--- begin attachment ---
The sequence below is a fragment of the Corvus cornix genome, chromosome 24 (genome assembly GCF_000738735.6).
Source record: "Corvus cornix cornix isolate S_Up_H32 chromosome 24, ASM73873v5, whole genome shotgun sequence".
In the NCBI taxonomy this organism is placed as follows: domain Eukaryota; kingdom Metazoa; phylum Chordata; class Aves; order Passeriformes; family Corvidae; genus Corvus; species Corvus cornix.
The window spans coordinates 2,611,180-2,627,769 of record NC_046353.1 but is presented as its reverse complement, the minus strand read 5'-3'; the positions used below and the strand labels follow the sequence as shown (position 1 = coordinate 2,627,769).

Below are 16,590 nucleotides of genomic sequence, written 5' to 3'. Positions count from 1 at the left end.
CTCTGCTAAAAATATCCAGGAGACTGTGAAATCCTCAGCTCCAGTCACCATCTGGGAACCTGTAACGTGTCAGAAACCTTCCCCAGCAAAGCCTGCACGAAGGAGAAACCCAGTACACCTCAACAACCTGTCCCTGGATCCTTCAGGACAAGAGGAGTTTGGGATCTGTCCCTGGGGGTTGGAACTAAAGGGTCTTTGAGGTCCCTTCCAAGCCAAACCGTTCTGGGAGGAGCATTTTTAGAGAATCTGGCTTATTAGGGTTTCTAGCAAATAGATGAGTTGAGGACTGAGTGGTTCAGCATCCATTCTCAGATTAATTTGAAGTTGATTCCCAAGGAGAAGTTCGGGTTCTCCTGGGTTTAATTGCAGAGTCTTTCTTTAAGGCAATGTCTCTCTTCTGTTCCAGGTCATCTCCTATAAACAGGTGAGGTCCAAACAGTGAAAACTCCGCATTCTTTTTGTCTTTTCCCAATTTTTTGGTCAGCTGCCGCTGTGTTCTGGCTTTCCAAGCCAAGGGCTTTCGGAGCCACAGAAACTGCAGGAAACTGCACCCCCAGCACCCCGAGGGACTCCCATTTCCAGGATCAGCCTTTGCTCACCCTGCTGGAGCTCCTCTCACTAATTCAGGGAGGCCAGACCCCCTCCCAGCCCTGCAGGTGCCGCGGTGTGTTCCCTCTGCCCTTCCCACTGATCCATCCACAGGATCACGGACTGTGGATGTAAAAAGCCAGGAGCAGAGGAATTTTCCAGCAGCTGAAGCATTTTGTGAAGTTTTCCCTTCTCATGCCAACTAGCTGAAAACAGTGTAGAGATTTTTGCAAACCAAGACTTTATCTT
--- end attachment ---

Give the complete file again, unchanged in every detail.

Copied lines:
The sequence below is a fragment of the Corvus cornix genome, chromosome 24 (genome assembly GCF_000738735.6).
Source record: "Corvus cornix cornix isolate S_Up_H32 chromosome 24, ASM73873v5, whole genome shotgun sequence".
In the NCBI taxonomy this organism is placed as follows: domain Eukaryota; kingdom Metazoa; phylum Chordata; class Aves; order Passeriformes; family Corvidae; genus Corvus; species Corvus cornix.
The window spans coordinates 2,611,180-2,627,769 of record NC_046353.1 but is presented as its reverse complement, the minus strand read 5'-3'; the positions used below and the strand labels follow the sequence as shown (position 1 = coordinate 2,627,769).

Below are 16,590 nucleotides of genomic sequence, written 5' to 3'. Positions count from 1 at the left end.
CTCTGCTAAAAATATCCAGGAGACTGTGAAATCCTCAGCTCCAGTCACCATCTGGGAACCTGTAACGTGTCAGAAACCTTCCCCAGCAAAGCCTGCACGAAGGAGAAACCCAGTACACCTCAACAACCTGTCCCTGGATCCTTCAGGACAAGAGGAGTTTGGGATCTGTCCCTGGGGGTTGGAACTAAAGGGTCTTTGAGGTCCCTTCCAAGCCAAACCGTTCTGGGAGGAGCATTTTTAGAGAATCTGGCTTATTAGGGTTTCTAGCAAATAGATGAGTTGAGGACTGAGTGGTTCAGCATCCATTCTCAGATTAATTTGAAGTTGATTCCCAAGGAGAAGTTCGGGTTCTCCTGGGTTTAATTGCAGAGTCTTTCTTTAAGGCAATGTCTCTCTTCTGTTCCAGGTCATCTCCTATAAACAGGTGAGGTCCAAACAGTGAAAACTCCGCATTCTTTTTGTCTTTTCCCAATTTTTTGGTCAGCTGCCGCTGTGTTCTGGCTTTCCAAGCCAAGGGCTTTCGGAGCCACAGAAACTGCAGGAAACTGCACCCCCAGCACCCCGAGGGACTCCCATTTCCAGGATCAGCCTTTGCTCACCCTGCTGGAGCTCCTCTCACTAATTCAGGGAGGCCAGACCCCCTCCCAGCCCTGCAGGTGCCGCGGTGTGTTCCCTCTGCCCTTCCCACTGATCCATCCACAGGATCACGGACTGTGGATGTAAAAAGCCAGGAGCAGAGGAATTTTCCAGCAGCTGAAGCATTTTGTGAAGTTTTCCCTTCTCATGCCAACTAGCTGAAAACAGTGTAGAGATTTTTGCAAACCAAGACTTTATCTT